A Journey With NHS Student Athletes
Many high school student athletes experience extreme difficulty managing their workload along with their practices and game schedule. Some of these students also cram other things into their schedules like a job and school clubs and activities. These athletes often experience stress during their sport’s season. Some student athletes learn to manage their time on their own while others need guidance to get through their sports’ season in order to achieve success in all areas.
Student athletes are extremely busy and they need help to balance their chaotic schedules. Kelsey Mitchell, an author for Swimming World Magazine, provides seven helpful tips for successful time management of student athletes. Those include: prioritize practice, use a planner, complete assignments in chronological order, study in advance, avoid procrastination, do not take on too many responsibilities, and maintain a consistent sleep schedule. Mitchell has seen first hand the results of these skills and shares them to help other struggling student athletes.
At Nutley High School, varsity athletes, Courtney Wilde and Anthony DePersio share their experiences regarding their lives as student athletes. Anthony, a junior at NHS, runs track in the winter and spring seasons. He has run varsity since his freshman year and plans to continue to do so the remainder of his high school career. Anthony expresses, “I see myself as a leader, for sure.” As an upperclassman, he feels as though he is a role model to the younger athletes on the team and he hopes to set a prime example for them. Anthony also admits, “I’ve never put sports before school, and have maintained high A’s and minimal B’s during my season.” Anthony now believes that he has mastered his time management skills. “I can balance sports and school work/studying easily,” Anthony explained.
Courtney, a senior at NHS, has been a varsity player for both basketball and softball all four years of high school. Like Anthony, she sees herself as a leader. She said, “I want to be a good role model to the younger girls. I want to help them with whatever they need, so we can win.”
Courtney was captain her junior and senior year for both basketball and softball, so her leadership role suits her. She has had ups and downs with her managing skills since her freshman year, but has definitely seen improvement. She believes softball season is a little more stressful regarding managing her time. Courtney explains, “Softball can be difficult sometimes because we take a trip to Florida for a week and I play travel softball which requires me missing a lot of school in the fall and the beginning of the summer.” Courtney does the best she can to maintain her averages in school while constantly playing a sport. She states, “I do get stressed, but I learned to handle it. It is usually over school because no matter how good you are, you can’t play with bad grades.” A lot of her stress has been lifted, though, because she is now committed to Rutgers to continue her academic and softball careers.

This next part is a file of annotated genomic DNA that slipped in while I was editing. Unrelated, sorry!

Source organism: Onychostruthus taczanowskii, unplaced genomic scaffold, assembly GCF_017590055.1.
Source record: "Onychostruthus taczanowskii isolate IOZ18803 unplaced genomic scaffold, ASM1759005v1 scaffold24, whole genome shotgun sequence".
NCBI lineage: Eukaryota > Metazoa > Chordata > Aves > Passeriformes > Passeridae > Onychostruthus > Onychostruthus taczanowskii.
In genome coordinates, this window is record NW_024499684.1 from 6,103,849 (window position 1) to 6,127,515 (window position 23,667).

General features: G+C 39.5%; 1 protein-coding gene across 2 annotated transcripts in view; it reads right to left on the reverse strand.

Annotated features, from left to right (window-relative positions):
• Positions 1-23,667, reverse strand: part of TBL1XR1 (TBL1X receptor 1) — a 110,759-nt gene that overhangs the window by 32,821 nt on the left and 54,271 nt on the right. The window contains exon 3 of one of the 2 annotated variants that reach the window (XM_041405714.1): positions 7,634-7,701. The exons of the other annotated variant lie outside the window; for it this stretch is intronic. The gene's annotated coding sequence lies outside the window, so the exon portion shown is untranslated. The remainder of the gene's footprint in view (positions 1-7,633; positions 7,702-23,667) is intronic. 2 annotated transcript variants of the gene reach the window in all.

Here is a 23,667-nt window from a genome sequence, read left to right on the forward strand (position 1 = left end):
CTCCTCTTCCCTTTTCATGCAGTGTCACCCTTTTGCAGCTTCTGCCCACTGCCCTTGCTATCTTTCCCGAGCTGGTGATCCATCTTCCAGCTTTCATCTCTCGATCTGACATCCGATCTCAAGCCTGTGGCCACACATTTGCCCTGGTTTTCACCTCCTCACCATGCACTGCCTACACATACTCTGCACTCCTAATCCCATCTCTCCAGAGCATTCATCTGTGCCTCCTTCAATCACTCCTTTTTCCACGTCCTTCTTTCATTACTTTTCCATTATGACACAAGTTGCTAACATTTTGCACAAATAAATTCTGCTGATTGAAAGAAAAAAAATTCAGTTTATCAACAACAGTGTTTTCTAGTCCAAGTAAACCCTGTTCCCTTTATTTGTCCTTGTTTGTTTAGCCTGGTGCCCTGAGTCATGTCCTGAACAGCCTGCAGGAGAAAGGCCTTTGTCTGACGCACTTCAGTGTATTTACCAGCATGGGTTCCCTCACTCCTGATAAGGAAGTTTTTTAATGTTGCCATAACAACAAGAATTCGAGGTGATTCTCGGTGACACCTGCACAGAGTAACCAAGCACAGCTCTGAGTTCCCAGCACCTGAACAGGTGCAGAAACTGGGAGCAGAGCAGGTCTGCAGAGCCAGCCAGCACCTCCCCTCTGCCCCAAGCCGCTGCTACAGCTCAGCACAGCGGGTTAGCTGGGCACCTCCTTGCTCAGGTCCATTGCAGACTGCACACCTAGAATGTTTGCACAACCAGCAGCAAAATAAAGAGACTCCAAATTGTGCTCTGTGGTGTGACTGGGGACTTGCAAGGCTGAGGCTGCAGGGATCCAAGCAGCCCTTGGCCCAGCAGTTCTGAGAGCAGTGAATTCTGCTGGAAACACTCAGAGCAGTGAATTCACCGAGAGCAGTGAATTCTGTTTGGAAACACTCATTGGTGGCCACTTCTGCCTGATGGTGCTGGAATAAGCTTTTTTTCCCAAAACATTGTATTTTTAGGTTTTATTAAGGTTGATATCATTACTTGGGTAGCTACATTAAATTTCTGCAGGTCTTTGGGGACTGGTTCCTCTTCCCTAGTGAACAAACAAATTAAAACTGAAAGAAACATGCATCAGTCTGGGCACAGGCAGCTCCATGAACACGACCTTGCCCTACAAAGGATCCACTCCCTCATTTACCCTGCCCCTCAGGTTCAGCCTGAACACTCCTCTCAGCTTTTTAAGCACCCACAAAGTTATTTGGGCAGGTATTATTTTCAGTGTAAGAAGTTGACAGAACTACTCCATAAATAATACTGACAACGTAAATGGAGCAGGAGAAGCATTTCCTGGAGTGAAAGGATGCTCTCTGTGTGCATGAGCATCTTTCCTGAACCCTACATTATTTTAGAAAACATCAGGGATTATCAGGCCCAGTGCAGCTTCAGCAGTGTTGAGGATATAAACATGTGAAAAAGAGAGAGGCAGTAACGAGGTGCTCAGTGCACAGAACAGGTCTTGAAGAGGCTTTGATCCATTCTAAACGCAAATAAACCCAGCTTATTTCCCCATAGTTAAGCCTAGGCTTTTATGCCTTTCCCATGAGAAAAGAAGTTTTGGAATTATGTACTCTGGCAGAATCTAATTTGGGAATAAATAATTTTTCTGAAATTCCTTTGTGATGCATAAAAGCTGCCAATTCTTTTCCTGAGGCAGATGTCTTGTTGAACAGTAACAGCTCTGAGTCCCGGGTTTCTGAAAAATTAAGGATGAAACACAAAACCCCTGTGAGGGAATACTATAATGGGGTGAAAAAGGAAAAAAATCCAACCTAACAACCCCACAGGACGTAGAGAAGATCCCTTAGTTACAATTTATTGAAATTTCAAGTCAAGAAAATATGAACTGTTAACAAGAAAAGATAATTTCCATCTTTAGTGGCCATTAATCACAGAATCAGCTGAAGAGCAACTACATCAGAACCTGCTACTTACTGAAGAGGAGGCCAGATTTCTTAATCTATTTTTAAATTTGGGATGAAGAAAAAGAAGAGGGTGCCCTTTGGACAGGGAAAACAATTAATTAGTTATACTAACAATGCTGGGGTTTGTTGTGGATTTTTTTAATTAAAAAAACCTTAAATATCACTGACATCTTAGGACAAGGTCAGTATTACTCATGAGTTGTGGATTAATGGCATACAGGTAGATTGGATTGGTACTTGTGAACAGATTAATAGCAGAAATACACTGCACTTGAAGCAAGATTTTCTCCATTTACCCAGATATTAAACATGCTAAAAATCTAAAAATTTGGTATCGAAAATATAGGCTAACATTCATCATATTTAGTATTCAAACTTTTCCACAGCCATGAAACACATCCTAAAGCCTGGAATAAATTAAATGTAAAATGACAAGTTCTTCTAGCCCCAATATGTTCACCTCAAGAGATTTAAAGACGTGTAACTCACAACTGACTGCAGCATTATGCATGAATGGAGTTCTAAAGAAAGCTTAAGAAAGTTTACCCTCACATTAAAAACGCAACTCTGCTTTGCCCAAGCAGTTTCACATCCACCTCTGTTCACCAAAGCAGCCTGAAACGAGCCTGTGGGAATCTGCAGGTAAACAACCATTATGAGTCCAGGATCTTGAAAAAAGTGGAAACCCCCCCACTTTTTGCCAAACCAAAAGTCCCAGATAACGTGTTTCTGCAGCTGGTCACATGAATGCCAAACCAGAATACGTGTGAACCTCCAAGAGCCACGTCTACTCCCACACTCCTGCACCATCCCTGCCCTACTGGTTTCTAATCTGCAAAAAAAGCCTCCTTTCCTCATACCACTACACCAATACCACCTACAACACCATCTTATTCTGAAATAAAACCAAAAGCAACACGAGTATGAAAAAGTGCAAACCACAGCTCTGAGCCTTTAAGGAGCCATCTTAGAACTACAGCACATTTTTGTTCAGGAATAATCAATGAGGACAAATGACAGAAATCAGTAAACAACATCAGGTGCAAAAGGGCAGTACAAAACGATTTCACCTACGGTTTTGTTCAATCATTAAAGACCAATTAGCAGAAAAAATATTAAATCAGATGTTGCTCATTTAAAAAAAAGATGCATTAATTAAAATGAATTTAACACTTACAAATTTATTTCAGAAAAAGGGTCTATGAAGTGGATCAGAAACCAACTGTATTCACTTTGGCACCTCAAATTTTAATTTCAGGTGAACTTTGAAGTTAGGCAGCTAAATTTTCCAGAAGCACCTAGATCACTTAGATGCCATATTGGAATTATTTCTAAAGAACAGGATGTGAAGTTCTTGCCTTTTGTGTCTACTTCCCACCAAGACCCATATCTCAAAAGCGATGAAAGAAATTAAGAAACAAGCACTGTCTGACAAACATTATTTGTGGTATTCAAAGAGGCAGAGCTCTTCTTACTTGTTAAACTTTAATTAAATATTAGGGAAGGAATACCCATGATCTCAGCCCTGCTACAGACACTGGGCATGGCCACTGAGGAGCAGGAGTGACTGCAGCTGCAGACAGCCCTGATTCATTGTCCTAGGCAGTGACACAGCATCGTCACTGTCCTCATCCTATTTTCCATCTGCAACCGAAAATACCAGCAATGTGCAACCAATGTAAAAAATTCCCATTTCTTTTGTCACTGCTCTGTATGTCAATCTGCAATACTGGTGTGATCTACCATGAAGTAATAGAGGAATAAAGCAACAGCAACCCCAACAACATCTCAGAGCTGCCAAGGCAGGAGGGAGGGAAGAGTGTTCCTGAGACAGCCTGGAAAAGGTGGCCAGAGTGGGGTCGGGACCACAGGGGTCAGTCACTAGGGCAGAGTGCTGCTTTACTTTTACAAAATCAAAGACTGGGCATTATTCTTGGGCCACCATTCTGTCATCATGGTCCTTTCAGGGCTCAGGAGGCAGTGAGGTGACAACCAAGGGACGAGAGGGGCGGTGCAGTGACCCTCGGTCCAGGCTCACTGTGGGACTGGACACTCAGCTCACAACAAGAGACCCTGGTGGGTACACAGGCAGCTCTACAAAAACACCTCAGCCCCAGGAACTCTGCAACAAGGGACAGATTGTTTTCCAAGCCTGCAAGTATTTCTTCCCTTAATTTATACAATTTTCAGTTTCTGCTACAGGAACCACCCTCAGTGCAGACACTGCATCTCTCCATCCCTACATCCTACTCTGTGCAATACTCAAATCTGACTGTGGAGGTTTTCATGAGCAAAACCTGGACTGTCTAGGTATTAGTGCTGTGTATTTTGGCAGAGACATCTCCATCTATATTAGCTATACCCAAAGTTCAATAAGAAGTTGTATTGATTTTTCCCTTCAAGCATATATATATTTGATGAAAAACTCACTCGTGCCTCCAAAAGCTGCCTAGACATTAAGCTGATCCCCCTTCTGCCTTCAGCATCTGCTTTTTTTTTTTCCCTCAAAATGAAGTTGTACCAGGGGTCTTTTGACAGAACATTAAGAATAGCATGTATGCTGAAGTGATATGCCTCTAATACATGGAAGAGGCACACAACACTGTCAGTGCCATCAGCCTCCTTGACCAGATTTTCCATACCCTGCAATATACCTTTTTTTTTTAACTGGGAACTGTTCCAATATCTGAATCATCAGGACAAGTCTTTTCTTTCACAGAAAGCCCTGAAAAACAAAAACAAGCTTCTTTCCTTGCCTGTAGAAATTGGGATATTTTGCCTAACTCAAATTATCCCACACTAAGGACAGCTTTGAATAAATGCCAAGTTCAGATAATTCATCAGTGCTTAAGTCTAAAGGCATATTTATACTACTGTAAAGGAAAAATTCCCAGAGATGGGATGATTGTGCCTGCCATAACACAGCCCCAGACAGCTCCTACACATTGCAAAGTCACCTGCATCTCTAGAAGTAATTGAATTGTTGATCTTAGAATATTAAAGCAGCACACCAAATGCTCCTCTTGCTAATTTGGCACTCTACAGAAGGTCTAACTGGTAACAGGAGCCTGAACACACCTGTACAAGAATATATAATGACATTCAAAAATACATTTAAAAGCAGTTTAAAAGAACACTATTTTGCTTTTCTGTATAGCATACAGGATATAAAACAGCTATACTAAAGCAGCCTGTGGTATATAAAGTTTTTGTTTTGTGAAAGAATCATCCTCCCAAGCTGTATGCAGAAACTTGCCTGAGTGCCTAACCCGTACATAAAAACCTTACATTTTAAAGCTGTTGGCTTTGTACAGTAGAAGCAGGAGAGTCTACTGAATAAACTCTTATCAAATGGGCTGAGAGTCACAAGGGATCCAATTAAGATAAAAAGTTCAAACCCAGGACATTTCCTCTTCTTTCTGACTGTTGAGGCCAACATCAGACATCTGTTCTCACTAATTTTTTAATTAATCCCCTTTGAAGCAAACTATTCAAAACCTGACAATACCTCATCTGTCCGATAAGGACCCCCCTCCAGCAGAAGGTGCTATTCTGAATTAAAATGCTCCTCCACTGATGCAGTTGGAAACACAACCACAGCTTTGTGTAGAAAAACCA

Ms. Paino, a NHS counselor, has been a direct advisor to some of these stressed-out high school student athletes. She suggests, “Try and set the same time everyday right before or after practice to work on assignments. That way you have a routine during the school week.”
Paino helps student athletes get back on track while falling behind due to their sports schedule. She is aware of all of the stress students receive, but her goal is to help them in any way possible. Hard work is required, but she believes in her students. Paino explains, “They feel overwhelmed. They have demanding sports schedules.” She advises students to try their best to stay on track, but if they are having difficulties she is always here to help.
Student athletes may suffer from time management and stress due to their crazy schedules, but in the end seeing their hard work pay off is a feeling they will can’t recreate. DePersio expresses, “When I was awarded my varsity letter my freshman year, I felt a feeling I had never felt before. It was an accomplishment I didn’t expect, and I knew I would put in 100% of my energy into getting better from that point forward.”
Sports give athletes their life long friends who make this struggle of time management easier for them. These people encourage them to do better and ask for help so they can maintain their grades and continue to play the sport they love.